Date: February 8, 1927
Location: Washington D.C.
(Original document available here)
The best I can do to help anyone that wants to know my attitude about public affairs is to refer them again to that book that was published by Mr. Slemp. I suppose that you have all followed the suggestion I made that your offices should provide you with a copy of it .
Press? We don’t know what question that is that you are answering just now.
President? Well, that is a general question.
I don’t know just when I shall take up the matter of making any decision relative to the tariff on pig iron. A report has come over, I think, from the Tariff Board and then I have that referred to the Department of Commerce and the Department of the Treasury to see what effect it would likely have on commerce and what effect it would have on our revenue. Then I decide what action I wish to take.
I haven’t seen any detailed report of the speeches that Colonel Thompson is making. I assume if he is speaking in relation to the Philippine Islands that he is telling what he saw there and the conclusions that he drew, probably the same as were contained in his report he made to me and which I submitted to the Congress. His views are in very close accordance with mine. We differ about some things. My views on the Philippine situation were set out in my message and especially in that letter I sent to one of the officers of the Philippine Islands, I have forgotten whether it was directed to Mr. Quezon or Speaker Roxas.
President : Then I think my message to the Congress last December corresponded very closely to the recommendations that Colonel Thompson made in his report to me. I had expected to be able to confer with General Wood before I took final action on the resolution passed by the Philippine legislature relative to taking a plebiscite on independence, but the General has recently had another operation, so I am not sure that he can reach this country in time for such a conference. Of course, I have reports from him and statements of his views. I shall put off action , however, to see if I can confer with him and if I can’t then I shall go ahead and make my decision without such a conference.
I saw some press reference to the resolution suggested by Senator Shipstead for a conference to consider the question of a Confederacy of the Central American countries. That, of course, is an interesting suggestion. They have that treaty that was negotiated in Washington, especially relative to domestic disorders, something of that nature already. This occurs to me though, in relation to this question, that such a movement might more properly come from the interested countries than from the outside intervention of our own country. Of course, it goes without saying that the people who are responsible for the foreign relations of our country, who have to carry them on and keep on friendly terms with other peoples, wouldn’t think of putting a thing of this kind out into the public press or taking any action in relation to it without first making inquiries of the countries concerned whether anything of this nature would be agreeable to them, whether they would want to consider it. I spoke the other day about the difficulty of conducting foreign relations through the newspaper and this is an example of it. It would be very inappropriate for myself, for instance, or the Secretary of State, to put out a suggestion of this nature without first approaching the countries concerned to inquire whether they would be willing to consider anything of this kind, and if they said they would, why, then we would take it up with them further. If they said not, then the matter of course would be dropped. Now, there is little difference between that which is not immediately affecting our interests and a statement of policy such as we make concerning matters where our interests are involved, like we did in relation to the Chinese situation the other day, sending a proposal to different elements over there making such suggestions to them and then, in order that the publicicer might know what we were trying to do, giving publicity to the proposal that had been made. But for a new departure of his kind, where our interests aren’t particularly involved, of course the only method to proceed would be by first making a diplomatic approach.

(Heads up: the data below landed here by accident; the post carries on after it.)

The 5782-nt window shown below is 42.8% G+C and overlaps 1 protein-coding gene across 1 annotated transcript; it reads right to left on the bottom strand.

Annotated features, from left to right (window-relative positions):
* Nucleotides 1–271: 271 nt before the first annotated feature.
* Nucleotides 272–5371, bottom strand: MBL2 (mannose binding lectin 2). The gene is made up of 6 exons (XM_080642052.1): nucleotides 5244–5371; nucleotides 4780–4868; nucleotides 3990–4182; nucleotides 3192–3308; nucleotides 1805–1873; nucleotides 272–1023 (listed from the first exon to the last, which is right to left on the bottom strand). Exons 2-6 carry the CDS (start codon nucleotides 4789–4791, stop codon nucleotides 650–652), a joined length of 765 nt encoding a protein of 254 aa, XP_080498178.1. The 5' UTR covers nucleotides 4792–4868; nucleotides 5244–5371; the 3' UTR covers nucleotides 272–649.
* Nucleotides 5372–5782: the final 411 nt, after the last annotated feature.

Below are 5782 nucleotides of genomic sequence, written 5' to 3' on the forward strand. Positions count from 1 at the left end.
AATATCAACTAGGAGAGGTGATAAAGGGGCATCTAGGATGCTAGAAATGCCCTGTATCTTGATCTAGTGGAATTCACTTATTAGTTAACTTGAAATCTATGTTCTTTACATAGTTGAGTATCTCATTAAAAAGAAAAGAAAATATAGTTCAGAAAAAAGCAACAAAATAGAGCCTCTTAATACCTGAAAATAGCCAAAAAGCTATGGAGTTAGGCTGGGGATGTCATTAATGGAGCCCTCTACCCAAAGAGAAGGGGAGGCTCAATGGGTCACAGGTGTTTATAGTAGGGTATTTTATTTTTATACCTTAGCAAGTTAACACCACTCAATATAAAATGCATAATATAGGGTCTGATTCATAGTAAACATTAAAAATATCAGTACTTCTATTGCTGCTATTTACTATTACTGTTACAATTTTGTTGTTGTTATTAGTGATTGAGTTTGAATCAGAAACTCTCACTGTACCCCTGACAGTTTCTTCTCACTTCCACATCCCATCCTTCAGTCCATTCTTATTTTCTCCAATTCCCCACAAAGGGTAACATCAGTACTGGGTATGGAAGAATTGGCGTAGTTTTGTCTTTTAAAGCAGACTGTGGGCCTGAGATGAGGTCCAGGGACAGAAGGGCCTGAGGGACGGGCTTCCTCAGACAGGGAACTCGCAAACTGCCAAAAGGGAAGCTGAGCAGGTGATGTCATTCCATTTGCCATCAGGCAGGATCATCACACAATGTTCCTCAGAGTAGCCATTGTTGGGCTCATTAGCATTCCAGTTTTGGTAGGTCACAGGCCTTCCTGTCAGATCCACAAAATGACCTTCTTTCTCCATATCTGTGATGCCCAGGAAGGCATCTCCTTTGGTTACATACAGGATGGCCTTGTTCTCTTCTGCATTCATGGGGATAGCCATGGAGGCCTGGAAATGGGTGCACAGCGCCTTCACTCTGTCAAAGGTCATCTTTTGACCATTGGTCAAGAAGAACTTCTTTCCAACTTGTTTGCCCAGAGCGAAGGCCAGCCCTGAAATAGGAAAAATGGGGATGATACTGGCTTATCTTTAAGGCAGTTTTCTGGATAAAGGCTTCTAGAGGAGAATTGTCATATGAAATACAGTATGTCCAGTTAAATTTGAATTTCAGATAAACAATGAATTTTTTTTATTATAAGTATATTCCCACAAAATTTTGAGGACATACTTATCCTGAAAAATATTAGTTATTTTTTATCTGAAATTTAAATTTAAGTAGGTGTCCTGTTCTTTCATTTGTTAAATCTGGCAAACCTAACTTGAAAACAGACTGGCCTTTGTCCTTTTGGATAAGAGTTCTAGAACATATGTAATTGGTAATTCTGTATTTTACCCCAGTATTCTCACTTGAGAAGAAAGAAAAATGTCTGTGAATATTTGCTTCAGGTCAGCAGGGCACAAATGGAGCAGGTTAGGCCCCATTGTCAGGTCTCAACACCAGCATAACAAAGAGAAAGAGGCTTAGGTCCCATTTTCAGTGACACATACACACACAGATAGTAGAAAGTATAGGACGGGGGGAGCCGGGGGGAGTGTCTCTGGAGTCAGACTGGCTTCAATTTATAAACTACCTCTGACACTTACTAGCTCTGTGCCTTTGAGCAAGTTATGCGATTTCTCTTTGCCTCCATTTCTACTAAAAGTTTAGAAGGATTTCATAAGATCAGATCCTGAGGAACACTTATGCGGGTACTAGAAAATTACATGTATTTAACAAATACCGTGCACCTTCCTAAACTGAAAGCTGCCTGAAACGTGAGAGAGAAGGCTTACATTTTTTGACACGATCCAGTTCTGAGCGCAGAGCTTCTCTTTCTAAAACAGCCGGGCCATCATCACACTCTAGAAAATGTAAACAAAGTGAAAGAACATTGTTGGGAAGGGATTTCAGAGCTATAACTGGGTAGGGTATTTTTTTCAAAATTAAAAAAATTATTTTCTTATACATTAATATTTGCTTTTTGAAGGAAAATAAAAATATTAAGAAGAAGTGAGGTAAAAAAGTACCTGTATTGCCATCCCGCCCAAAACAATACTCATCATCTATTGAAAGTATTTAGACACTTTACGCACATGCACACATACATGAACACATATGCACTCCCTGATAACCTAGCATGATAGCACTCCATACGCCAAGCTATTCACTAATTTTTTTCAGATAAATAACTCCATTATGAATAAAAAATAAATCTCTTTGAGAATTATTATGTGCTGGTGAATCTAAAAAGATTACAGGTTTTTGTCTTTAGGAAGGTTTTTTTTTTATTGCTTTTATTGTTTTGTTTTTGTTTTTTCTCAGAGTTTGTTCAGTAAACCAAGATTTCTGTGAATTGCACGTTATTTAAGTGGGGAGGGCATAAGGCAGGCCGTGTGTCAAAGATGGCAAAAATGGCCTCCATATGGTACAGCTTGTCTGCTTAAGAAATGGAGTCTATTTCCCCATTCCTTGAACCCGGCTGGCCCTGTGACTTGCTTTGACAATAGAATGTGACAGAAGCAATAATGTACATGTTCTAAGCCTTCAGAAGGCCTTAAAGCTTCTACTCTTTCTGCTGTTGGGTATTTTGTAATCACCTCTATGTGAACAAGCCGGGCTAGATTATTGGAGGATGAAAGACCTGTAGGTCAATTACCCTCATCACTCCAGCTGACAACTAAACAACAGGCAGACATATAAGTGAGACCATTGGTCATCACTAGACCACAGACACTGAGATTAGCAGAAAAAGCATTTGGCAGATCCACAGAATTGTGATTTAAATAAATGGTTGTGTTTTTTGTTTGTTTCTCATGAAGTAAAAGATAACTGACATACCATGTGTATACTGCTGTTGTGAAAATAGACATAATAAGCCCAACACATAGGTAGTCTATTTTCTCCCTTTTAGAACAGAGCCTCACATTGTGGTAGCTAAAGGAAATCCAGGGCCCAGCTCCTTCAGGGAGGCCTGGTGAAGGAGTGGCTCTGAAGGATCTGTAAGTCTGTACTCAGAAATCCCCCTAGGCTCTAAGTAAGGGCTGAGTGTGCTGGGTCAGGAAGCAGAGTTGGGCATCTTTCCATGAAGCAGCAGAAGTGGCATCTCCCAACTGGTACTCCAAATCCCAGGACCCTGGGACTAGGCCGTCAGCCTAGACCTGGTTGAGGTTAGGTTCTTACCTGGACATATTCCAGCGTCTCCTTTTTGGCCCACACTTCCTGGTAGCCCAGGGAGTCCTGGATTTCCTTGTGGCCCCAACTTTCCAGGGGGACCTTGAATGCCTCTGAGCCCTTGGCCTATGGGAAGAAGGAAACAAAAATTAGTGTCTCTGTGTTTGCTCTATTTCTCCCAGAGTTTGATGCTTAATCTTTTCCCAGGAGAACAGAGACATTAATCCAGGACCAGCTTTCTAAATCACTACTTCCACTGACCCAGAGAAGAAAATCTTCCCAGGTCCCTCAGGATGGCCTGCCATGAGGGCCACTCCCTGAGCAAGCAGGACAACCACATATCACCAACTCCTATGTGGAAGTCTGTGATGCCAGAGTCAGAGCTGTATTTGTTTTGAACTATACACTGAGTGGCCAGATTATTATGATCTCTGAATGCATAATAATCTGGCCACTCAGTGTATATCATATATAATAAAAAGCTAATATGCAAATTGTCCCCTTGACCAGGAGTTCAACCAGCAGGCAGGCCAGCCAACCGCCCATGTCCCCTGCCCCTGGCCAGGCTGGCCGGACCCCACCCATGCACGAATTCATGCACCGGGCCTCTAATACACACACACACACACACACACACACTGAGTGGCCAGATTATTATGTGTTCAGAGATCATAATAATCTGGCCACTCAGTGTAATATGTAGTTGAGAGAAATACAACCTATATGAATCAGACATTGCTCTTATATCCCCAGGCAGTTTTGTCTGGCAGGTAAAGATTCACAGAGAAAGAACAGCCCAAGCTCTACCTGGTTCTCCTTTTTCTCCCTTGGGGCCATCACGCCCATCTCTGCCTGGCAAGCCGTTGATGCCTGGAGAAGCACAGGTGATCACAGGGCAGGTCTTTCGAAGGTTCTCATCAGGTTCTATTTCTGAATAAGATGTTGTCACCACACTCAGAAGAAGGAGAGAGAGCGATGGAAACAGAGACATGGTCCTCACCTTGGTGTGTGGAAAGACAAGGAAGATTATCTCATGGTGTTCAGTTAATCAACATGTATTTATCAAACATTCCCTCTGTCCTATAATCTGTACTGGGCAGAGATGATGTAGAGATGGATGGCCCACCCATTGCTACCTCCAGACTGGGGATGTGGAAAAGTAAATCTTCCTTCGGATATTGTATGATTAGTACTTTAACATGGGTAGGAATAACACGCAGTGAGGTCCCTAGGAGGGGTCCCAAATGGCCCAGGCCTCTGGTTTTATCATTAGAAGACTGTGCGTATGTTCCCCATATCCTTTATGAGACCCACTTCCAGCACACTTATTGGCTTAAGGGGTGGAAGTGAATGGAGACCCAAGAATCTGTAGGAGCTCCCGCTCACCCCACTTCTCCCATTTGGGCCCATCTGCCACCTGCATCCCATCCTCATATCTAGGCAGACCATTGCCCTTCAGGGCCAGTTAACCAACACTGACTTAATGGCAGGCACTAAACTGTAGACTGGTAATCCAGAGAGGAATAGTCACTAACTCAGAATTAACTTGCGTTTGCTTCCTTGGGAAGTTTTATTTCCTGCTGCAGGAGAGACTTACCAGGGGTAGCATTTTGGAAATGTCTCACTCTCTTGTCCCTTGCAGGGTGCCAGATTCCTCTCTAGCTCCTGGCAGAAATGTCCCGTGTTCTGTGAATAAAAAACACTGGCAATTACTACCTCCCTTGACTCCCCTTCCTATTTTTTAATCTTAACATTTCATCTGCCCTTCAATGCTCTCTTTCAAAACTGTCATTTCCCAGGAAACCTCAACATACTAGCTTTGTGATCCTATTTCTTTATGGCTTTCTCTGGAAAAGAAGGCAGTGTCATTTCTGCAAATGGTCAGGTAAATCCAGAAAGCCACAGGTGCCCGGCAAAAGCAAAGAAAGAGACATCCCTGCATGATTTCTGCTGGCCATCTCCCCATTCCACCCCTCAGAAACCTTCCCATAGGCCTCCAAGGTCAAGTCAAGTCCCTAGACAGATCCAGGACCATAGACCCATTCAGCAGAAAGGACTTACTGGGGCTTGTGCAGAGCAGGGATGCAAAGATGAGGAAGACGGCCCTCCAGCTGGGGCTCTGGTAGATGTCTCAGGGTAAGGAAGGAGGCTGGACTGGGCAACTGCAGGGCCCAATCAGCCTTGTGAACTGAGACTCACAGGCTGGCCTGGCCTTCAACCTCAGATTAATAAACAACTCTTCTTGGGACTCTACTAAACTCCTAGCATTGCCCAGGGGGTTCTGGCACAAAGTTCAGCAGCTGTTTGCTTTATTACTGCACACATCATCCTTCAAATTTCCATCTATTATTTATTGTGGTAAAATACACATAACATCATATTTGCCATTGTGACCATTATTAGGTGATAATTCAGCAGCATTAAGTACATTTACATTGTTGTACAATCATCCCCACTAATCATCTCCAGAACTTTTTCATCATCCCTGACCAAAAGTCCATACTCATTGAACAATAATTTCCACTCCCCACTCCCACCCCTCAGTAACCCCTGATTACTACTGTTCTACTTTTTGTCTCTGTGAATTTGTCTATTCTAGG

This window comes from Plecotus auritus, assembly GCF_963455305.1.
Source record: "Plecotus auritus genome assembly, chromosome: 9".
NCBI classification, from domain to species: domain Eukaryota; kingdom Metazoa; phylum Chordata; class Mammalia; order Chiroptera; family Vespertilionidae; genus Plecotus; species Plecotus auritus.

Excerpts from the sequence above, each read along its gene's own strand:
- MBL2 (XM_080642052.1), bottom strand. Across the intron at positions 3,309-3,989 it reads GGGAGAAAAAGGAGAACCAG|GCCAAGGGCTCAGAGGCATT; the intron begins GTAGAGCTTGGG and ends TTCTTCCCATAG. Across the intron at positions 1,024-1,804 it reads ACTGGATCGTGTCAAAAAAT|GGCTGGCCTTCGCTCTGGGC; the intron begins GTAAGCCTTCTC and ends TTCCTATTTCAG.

I have never made enough study of the question of how the sky-line and height of buildings around Lafayette Square ought to be treated, so that I could express any mature opinion in relation to it. Of course the building that is across the Square, which was put up by the Government, put up in time of war to be sure, but still put up by the Government, which is now occupied by the Veterans Bureau, is a comparatively high building . I think it is a little unfortunate that such a high building has been erected on that location. I don’t know what is proposed to be the height of the building that is to be erected on the other corner where the John Hay house was located, and I am not enough of an expert to know whether that would injure the artistic appearance of the locality about the Square and the looks of the White House. It is suggested here that the National Institute of Architects think that it would. That is a body of men well trained in matters of that kind. Their judgment would be worthy of a good deal of consideration and will undoubtedly be given all the consideration that it is entitled to.
While no final decision has been made and of course isn’t made until the nominations go to the Senate, it is expected that Hugh Gibson, who is now our Minister to Switzerland, will be transferred as Ambassador to Belgium.
Citation: Calvin Coolidge: Remarks by the President to Newspaper Correspondents
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